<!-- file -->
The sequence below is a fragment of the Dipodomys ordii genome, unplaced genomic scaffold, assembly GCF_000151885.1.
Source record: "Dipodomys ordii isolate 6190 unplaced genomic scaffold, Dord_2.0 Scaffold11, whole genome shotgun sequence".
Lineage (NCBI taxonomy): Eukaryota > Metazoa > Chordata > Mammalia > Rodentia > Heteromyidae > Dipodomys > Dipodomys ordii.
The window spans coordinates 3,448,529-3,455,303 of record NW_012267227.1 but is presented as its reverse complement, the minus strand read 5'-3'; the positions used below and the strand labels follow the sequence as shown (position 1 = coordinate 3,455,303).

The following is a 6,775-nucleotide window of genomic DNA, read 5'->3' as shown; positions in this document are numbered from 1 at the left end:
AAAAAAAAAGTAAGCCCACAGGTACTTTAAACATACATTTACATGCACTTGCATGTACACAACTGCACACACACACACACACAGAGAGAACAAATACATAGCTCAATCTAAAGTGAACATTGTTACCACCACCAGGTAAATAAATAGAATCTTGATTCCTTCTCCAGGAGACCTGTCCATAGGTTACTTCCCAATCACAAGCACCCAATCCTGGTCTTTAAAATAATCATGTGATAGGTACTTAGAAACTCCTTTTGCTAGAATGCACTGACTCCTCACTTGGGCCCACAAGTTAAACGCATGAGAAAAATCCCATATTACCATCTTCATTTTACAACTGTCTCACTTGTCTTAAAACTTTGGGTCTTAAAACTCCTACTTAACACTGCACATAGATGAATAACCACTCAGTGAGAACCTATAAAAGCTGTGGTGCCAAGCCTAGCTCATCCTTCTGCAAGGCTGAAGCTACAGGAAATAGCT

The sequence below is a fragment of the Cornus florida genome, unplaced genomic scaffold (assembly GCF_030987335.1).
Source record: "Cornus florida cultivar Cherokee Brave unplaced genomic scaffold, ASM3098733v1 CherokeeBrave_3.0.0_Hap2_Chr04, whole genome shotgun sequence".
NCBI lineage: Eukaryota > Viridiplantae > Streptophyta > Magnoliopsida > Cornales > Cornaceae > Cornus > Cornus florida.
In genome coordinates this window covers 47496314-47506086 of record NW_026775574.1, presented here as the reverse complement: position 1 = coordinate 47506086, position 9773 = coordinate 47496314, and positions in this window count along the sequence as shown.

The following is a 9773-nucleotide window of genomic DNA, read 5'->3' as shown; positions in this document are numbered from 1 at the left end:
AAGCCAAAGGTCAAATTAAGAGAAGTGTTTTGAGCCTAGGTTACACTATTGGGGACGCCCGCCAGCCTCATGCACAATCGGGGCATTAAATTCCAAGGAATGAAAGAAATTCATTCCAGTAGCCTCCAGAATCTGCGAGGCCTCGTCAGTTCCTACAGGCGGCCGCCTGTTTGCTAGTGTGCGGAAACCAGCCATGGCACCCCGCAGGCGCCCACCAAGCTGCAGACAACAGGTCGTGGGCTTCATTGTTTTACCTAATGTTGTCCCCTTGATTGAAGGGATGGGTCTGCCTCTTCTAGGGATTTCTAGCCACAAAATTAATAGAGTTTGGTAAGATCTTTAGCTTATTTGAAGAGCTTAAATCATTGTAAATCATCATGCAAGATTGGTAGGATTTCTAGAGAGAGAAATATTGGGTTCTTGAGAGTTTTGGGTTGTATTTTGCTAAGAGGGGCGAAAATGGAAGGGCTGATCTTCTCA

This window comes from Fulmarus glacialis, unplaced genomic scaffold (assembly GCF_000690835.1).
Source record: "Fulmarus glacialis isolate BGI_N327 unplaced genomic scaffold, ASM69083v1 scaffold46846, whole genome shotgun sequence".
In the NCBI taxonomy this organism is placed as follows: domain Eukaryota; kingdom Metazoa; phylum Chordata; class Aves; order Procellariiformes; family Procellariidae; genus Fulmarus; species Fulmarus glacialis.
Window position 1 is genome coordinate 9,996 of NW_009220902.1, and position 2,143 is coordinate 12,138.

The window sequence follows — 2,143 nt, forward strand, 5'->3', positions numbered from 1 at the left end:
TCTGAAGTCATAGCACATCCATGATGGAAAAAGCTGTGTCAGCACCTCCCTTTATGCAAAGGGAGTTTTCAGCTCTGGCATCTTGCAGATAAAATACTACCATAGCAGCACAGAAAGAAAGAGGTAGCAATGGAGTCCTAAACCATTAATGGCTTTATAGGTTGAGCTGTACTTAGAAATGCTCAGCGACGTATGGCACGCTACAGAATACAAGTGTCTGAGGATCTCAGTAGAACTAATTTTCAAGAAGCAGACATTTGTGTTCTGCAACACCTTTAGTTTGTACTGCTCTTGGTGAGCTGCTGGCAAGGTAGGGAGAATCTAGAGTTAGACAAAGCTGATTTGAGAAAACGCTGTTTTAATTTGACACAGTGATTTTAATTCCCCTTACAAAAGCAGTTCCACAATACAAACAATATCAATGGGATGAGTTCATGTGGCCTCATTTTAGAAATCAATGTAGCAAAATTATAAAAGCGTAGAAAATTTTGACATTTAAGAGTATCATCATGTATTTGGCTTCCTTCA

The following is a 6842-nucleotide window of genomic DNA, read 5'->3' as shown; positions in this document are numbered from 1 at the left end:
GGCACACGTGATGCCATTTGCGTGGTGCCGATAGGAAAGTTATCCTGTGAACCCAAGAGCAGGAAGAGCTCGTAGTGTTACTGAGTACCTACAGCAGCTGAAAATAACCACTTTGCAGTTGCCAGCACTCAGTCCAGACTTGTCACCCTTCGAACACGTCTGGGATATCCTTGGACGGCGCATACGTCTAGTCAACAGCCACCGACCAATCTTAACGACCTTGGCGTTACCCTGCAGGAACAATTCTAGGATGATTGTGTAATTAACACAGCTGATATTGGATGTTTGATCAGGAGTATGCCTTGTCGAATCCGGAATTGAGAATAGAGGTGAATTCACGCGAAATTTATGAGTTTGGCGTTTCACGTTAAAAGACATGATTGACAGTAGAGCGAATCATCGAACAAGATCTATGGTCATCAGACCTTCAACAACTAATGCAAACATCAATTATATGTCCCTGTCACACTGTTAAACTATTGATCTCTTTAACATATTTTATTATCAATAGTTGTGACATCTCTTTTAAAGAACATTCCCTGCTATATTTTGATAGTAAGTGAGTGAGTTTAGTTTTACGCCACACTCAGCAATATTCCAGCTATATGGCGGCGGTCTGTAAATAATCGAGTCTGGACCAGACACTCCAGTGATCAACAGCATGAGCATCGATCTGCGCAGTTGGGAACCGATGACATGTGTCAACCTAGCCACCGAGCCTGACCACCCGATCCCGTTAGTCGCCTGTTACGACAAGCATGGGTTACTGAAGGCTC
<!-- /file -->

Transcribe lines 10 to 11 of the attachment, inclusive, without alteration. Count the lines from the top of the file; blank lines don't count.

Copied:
In genome coordinates this window covers 47496314-47506086 of record NW_026775574.1, presented here as the reverse complement: position 1 = coordinate 47506086, position 9773 = coordinate 47496314, and positions in this window count along the sequence as shown.

The following is a 9773-nucleotide window of genomic DNA, read 5'->3' as shown; positions in this document are numbered from 1 at the left end: